This was the book that had to tie the trilogy together and it did that. However it brought us back and into the mind of one of the characters who may be the least stable. In the last book we had a strong female lead,but one who had some nagging doubts about her path etc. In this one we meet another strong female lead with some really bad self-doubt and it feels like more of a trope.Like, I get it, but I’d love to see some other model for a protagonist other than one wracked with doubt.Some good comeuppances in this volume and a good overall wrap up.

The Best American Comics 2012   book icon  
by Francoise Mouly (2012)

read: 9 April 2020
rating: [+]
categories: collection, graphic novel

These are all different, I enjoyed this one more than the last. Mouly was a great editor. Comics for kids included are in the back which is something I haven’t seen in this series before. Panter cover, what’s not to love? ARC was choppy but I bet the final is grand.

Borderless   book icon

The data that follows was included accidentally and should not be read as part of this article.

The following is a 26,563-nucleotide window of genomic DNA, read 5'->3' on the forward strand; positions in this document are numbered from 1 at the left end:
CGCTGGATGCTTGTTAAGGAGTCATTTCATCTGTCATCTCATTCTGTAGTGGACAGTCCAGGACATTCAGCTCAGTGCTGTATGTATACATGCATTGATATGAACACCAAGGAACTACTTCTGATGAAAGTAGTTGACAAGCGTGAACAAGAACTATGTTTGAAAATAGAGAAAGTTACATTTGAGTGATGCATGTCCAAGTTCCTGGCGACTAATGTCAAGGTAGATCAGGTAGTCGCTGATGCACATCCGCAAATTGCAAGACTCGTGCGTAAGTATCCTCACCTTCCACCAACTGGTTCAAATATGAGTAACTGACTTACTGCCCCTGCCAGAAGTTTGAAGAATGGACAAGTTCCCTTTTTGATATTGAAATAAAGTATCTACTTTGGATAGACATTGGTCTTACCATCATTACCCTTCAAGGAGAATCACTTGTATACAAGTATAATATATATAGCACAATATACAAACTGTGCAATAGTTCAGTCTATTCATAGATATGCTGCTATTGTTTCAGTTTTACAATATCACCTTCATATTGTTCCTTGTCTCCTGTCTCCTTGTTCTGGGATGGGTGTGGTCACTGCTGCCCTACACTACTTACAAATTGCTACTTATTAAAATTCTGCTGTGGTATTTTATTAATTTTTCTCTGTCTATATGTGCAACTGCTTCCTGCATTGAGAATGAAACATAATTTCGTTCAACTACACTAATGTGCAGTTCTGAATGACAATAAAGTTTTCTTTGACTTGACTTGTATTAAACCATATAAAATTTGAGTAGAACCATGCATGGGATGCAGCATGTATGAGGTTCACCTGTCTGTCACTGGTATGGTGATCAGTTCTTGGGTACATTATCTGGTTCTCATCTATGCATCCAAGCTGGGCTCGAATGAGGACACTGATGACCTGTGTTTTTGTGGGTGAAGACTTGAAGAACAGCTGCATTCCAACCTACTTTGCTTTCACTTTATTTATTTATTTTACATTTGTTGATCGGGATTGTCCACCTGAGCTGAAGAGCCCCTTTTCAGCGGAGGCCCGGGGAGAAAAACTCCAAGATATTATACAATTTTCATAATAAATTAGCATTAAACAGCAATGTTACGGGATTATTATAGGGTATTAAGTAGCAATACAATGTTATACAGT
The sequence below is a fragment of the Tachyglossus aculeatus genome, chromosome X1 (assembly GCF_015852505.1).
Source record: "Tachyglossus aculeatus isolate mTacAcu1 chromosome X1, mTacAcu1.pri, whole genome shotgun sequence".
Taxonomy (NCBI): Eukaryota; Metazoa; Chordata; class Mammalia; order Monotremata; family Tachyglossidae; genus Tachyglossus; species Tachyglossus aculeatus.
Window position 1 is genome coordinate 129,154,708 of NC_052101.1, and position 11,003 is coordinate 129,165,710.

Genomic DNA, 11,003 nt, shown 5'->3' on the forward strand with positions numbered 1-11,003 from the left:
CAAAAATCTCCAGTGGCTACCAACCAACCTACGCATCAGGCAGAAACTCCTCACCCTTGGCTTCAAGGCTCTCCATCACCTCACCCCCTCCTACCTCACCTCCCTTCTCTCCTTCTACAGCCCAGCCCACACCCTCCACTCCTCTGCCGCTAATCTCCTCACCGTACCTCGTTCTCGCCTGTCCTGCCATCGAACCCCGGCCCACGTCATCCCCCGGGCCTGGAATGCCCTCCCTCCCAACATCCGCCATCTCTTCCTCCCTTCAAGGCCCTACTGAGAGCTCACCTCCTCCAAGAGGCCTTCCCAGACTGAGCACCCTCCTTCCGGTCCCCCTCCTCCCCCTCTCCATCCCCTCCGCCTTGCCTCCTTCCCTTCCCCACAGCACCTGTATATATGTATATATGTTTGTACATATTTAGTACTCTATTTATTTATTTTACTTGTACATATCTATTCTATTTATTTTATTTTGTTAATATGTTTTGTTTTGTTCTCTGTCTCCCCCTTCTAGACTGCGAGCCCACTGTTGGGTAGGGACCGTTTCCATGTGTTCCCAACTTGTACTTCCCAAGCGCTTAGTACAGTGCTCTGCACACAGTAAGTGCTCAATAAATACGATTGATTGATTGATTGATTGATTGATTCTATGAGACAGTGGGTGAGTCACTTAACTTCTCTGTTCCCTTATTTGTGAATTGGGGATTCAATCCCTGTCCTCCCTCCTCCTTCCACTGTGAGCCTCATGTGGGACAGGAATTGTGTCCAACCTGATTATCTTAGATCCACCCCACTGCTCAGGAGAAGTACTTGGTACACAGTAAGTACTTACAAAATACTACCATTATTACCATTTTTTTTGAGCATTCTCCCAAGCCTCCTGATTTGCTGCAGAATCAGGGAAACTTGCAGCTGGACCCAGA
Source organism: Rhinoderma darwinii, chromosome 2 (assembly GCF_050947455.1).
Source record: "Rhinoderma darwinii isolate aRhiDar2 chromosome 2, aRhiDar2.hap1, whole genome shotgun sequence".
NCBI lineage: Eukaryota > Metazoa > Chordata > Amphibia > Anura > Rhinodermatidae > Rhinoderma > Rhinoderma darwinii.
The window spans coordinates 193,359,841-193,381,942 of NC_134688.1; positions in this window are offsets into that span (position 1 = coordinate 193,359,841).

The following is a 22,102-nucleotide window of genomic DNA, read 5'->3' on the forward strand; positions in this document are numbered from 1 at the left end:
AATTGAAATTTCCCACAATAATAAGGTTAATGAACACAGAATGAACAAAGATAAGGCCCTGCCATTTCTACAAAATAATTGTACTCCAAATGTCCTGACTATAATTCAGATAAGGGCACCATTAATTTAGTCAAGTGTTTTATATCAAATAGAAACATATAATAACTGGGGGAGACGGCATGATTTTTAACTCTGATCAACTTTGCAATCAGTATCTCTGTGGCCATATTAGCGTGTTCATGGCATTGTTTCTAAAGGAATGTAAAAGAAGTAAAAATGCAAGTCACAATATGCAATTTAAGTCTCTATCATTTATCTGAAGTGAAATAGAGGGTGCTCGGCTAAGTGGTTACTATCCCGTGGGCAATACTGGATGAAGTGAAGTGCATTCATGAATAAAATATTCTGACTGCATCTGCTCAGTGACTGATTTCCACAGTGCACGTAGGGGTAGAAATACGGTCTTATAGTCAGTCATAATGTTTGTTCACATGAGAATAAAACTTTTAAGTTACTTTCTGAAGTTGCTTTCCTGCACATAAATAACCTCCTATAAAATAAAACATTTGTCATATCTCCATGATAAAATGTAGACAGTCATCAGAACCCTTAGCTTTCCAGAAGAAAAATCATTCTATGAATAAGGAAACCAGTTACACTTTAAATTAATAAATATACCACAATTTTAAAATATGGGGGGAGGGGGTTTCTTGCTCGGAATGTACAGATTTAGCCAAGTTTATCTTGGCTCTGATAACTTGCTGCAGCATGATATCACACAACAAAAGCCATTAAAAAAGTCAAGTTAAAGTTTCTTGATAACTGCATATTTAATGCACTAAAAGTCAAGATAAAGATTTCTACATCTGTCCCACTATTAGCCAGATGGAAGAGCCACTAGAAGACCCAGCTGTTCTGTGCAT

by Eliot Peper (2018)

read: 6 April 2020
rating: [+]
category: fiction

Another book series I started over the summer and picked back up again. Peper writes borderline tech bro fiction but this one had a female lead who I basically appreciated. The central conceit is really interesting: what happens when there are tech companies that make tools that are used worldwide which gives them power that eclipses traditional nation states? I liked Peper’s attempts at funding an answer. And didn’t miss out on much because I couldn’t remember the earlier book that this is a sequel to.

Best American Comics 2018   book icon  
by Phoebe Gloeckner (2018)

read: 5 April 2020
rating: [+]
categories: collection, graphic novel

I did a sprint through a lot of these over the summer and I have some left. This was an ARC so it wasn’t in final form which matters more for graphic novel types of things than novels. So,slightly uneven but basically okay. Some great stuff, some creepy stuff, and some weird stuff (or all three!) which is exactly what I’ve grown to expect and enjoy out of this series

The Hidden Girl   book icon  
by Ken Liu (2020)

read: 2 April 2020
rating: [+]
category: fiction

Great short fiction some of which clicked with me, but a lot didn’t. Liu’s themes are steady and constant (memory, humanity, machinery, family); many of these stories seemed like chapters in longer works. Unresolved non-endings. Beautifully written. I appreciate that Liu can’t be pegged into just one genre but it did mean moving back and forth between fantasy, scifi and sometimes just historical fiction